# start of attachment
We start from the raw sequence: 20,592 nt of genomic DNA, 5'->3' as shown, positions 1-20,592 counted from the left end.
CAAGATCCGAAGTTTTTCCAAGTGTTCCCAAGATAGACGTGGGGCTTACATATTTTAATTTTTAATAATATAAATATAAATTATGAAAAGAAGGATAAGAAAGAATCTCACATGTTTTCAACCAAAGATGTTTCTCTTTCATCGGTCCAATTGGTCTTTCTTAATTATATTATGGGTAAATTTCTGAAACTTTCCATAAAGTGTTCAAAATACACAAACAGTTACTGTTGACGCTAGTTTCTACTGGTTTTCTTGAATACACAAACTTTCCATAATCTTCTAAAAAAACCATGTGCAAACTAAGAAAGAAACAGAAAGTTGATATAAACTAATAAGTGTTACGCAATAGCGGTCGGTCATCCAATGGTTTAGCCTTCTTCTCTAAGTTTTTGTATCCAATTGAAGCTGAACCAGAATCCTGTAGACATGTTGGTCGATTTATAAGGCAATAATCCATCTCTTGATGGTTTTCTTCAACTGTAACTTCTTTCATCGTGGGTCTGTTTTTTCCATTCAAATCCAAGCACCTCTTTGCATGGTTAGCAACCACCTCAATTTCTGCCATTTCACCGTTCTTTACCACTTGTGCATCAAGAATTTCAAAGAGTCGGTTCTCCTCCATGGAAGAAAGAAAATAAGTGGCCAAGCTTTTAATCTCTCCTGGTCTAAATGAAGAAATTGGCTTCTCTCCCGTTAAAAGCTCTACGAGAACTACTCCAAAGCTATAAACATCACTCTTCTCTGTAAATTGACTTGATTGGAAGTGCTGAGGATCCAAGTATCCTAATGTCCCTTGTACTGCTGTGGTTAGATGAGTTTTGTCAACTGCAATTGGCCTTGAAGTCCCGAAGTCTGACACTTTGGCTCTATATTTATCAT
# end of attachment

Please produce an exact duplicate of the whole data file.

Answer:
We start from the raw sequence: 20,592 nt of genomic DNA, 5'->3' as shown, positions 1-20,592 counted from the left end.
CAAGATCCGAAGTTTTTCCAAGTGTTCCCAAGATAGACGTGGGGCTTACATATTTTAATTTTTAATAATATAAATATAAATTATGAAAAGAAGGATAAGAAAGAATCTCACATGTTTTCAACCAAAGATGTTTCTCTTTCATCGGTCCAATTGGTCTTTCTTAATTATATTATGGGTAAATTTCTGAAACTTTCCATAAAGTGTTCAAAATACACAAACAGTTACTGTTGACGCTAGTTTCTACTGGTTTTCTTGAATACACAAACTTTCCATAATCTTCTAAAAAAACCATGTGCAAACTAAGAAAGAAACAGAAAGTTGATATAAACTAATAAGTGTTACGCAATAGCGGTCGGTCATCCAATGGTTTAGCCTTCTTCTCTAAGTTTTTGTATCCAATTGAAGCTGAACCAGAATCCTGTAGACATGTTGGTCGATTTATAAGGCAATAATCCATCTCTTGATGGTTTTCTTCAACTGTAACTTCTTTCATCGTGGGTCTGTTTTTTCCATTCAAATCCAAGCACCTCTTTGCATGGTTAGCAACCACCTCAATTTCTGCCATTTCACCGTTCTTTACCACTTGTGCATCAAGAATTTCAAAGAGTCGGTTCTCCTCCATGGAAGAAAGAAAATAAGTGGCCAAGCTTTTAATCTCTCCTGGTCTAAATGAAGAAATTGGCTTCTCTCCCGTTAAAAGCTCTACGAGAACTACTCCAAAGCTATAAACATCACTCTTCTCTGTAAATTGACTTGATTGGAAGTGCTGAGGATCCAAGTATCCTAATGTCCCTTGTACTGCTGTGGTTAGATGAGTTTTGTCAACTGCAATTGGCCTTGAAGTCCCGAAGTCTGACACTTTGGCTCTATATTTATCAT